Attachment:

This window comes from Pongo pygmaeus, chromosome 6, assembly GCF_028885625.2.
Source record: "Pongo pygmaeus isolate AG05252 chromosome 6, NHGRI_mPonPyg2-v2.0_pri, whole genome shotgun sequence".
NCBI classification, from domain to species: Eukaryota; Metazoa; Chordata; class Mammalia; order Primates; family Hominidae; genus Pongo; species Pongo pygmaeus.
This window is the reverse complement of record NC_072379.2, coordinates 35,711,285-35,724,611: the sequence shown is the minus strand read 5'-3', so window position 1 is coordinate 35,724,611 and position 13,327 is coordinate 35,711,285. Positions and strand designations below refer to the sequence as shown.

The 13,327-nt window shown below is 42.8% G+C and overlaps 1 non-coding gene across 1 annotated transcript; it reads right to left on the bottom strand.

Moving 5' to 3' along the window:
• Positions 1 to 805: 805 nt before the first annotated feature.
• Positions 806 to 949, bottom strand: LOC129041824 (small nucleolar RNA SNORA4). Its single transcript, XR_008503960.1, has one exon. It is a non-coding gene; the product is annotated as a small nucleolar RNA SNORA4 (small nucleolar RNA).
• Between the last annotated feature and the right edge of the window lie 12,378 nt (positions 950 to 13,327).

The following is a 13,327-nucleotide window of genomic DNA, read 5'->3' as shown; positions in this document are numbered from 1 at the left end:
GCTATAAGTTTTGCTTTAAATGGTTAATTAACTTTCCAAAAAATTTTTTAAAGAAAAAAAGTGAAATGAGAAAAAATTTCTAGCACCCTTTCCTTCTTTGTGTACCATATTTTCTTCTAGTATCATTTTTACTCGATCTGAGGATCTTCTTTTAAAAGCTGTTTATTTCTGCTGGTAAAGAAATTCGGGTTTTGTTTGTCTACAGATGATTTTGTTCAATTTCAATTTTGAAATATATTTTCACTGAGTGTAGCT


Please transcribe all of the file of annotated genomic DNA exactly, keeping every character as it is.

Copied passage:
This window comes from Pongo pygmaeus, chromosome 6, assembly GCF_028885625.2.
Source record: "Pongo pygmaeus isolate AG05252 chromosome 6, NHGRI_mPonPyg2-v2.0_pri, whole genome shotgun sequence".
NCBI classification, from domain to species: Eukaryota; Metazoa; Chordata; class Mammalia; order Primates; family Hominidae; genus Pongo; species Pongo pygmaeus.
This window is the reverse complement of record NC_072379.2, coordinates 35,711,285-35,724,611: the sequence shown is the minus strand read 5'-3', so window position 1 is coordinate 35,724,611 and position 13,327 is coordinate 35,711,285. Positions and strand designations below refer to the sequence as shown.

The 13,327-nt window shown below is 42.8% G+C and overlaps 1 non-coding gene across 1 annotated transcript; it reads right to left on the bottom strand.

Moving 5' to 3' along the window:
• Positions 1 to 805: 805 nt before the first annotated feature.
• Positions 806 to 949, bottom strand: LOC129041824 (small nucleolar RNA SNORA4). Its single transcript, XR_008503960.1, has one exon. It is a non-coding gene; the product is annotated as a small nucleolar RNA SNORA4 (small nucleolar RNA).
• Between the last annotated feature and the right edge of the window lie 12,378 nt (positions 950 to 13,327).

The following is a 13,327-nucleotide window of genomic DNA, read 5'->3' as shown; positions in this document are numbered from 1 at the left end:
GCTATAAGTTTTGCTTTAAATGGTTAATTAACTTTCCAAAAAATTTTTTAAAGAAAAAAAGTGAAATGAGAAAAAATTTCTAGCACCCTTTCCTTCTTTGTGTACCATATTTTCTTCTAGTATCATTTTTACTCGATCTGAGGATCTTCTTTTAAAAGCTGTTTATTTCTGCTGGTAAAGAAATTCGGGTTTTGTTTGTCTACAGATGATTTTGTTCAATTTCAATTTTGAAATATATTTTCACTGAGTGTAGCT